Illegal downloading

The Herald reports that most music is bought by the very same people who illegally download a lot of tracks. It says

plans … to crack down on illegal downloaders by threatening to cut their internet connections … could harm the music industry by punishing its core customers.

Now that seems like a stretch. The key here is to figure out a plausible counterfactual to the present situation. The Herald seems to be suggesting that, if these people didn’t have access to an internet connection then they’d lose all interest in music. Which is pretty unlikely! Let’s think about what might be a more plausible counterfactual.

Suppose there are two kinds of music: paid for and illegal. If illegal becomes more expensive all of a sudden – because of the risk of your internet being cut off – then two things happen. First, you’ll probably consume less music overall, because it’s more expensive now. Secondly, you’ll switch out some of your illegally obtained music for paid music because the two are substitutes. So a first look suggests that the music industry would probably be better off if the cost of illegal downloads went up, even if everyone who buys also downloads.

Of course, there could be other effects which confound the initial analysis. It is possible that a reduction in goodwill towards the music companies would shift people towards preferring illegally downloaded music. That might offset the price effects.

It may also be that, over time, demand for artists illegal and legally distributed tracks is complementary. For example, I doubt that Britney Spears needs any exposure via free downloads to boost her record sales. However, an emerging artist may gain sales as people hear of them through costless online downloads. Of course, there’s nothing to stop that artist from distributing some tracks for free in order to gain recognition. Many musicians already do that through their own websites and MP3 blogs. Indeed, the existence of illegal downloads just prevents artists like Britney from maximising their profits without offering any new means of distribution to emerging artists.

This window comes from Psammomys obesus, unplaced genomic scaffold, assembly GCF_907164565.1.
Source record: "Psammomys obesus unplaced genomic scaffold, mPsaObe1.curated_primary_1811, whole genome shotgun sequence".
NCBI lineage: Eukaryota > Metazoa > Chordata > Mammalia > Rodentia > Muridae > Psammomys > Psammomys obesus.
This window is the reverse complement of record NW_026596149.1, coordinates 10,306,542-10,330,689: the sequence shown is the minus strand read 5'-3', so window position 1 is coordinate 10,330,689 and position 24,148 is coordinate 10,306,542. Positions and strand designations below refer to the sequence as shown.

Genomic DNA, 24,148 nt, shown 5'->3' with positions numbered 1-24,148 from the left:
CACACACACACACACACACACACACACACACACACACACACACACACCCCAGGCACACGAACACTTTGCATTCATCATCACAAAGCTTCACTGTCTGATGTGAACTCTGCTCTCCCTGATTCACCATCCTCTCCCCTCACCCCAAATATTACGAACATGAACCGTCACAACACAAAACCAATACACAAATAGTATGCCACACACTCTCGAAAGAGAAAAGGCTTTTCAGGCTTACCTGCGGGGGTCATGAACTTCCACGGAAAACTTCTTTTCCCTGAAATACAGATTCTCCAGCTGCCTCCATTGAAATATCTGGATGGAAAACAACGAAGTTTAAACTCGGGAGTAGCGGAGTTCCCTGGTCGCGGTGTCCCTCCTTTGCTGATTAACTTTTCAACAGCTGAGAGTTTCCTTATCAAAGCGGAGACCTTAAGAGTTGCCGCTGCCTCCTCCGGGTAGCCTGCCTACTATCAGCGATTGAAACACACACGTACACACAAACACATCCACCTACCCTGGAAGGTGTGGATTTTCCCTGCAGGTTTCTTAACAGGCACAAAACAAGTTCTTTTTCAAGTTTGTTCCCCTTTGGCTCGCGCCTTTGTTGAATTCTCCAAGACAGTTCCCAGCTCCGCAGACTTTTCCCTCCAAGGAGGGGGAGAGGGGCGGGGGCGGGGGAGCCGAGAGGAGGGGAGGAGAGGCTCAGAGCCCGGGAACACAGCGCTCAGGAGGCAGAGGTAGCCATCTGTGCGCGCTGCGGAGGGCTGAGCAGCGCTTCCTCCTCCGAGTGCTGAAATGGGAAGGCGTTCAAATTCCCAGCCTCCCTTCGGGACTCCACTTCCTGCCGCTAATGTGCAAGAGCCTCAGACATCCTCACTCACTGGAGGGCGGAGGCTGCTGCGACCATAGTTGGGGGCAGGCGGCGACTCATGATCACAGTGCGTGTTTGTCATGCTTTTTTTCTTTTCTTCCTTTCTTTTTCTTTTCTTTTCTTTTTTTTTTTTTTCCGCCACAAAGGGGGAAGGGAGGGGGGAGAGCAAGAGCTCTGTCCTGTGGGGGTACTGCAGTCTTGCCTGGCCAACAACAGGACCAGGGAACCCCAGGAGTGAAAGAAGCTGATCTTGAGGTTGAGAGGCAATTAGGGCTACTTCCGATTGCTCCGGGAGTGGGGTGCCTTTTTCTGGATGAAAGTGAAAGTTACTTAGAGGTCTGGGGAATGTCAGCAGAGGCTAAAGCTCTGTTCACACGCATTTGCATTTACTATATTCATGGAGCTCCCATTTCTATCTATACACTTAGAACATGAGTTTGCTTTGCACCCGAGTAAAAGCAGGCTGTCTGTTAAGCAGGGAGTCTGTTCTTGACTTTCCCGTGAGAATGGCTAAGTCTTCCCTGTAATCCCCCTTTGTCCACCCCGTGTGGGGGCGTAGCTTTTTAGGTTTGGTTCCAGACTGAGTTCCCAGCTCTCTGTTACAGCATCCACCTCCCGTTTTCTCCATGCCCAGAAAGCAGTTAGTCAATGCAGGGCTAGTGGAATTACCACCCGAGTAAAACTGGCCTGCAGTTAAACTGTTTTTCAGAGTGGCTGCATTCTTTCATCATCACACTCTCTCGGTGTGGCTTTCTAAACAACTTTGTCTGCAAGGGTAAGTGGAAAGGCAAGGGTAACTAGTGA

It’s hard to say which of these effects will prevail without some empirical evidence, but it’ll definitely be interesting to look at the figures once the UK has started to crack down hard.

  • Moz

    Are you considering the effect on the winners in the current music industry changes as well as the losers? You’re taking the view of the plastic trinket sellers and don’t seem to have thought about the artists and fans at all. “buying music” does not just mean purchasing a license token from a retailer, it can also mean paying an artist to perform or buying a license directly from them. And how does free or public domain music fit into this scheme?

    It’ll be at least as interesting to see how the new laws do on natural justice. We’re hearing more cases now of people falsely accused of infringement (and the proposed process is built on guilt on accusation) as well as accusations against music distributers (both for infringement, like Lily Allen’s unlicensed (viz, pirate or illegal) mix tapes being hosted by her record company; and for theft – claiming copyright for material they have no rights to). The widespread abuse of takedown notices on youtube and myspace makes me think it’ll be another farce in the same sense, but with nasty legal consequences.

    I think it will mostly be a PR effort – the old music industry enhancing its reputation for being a wunch of bankers.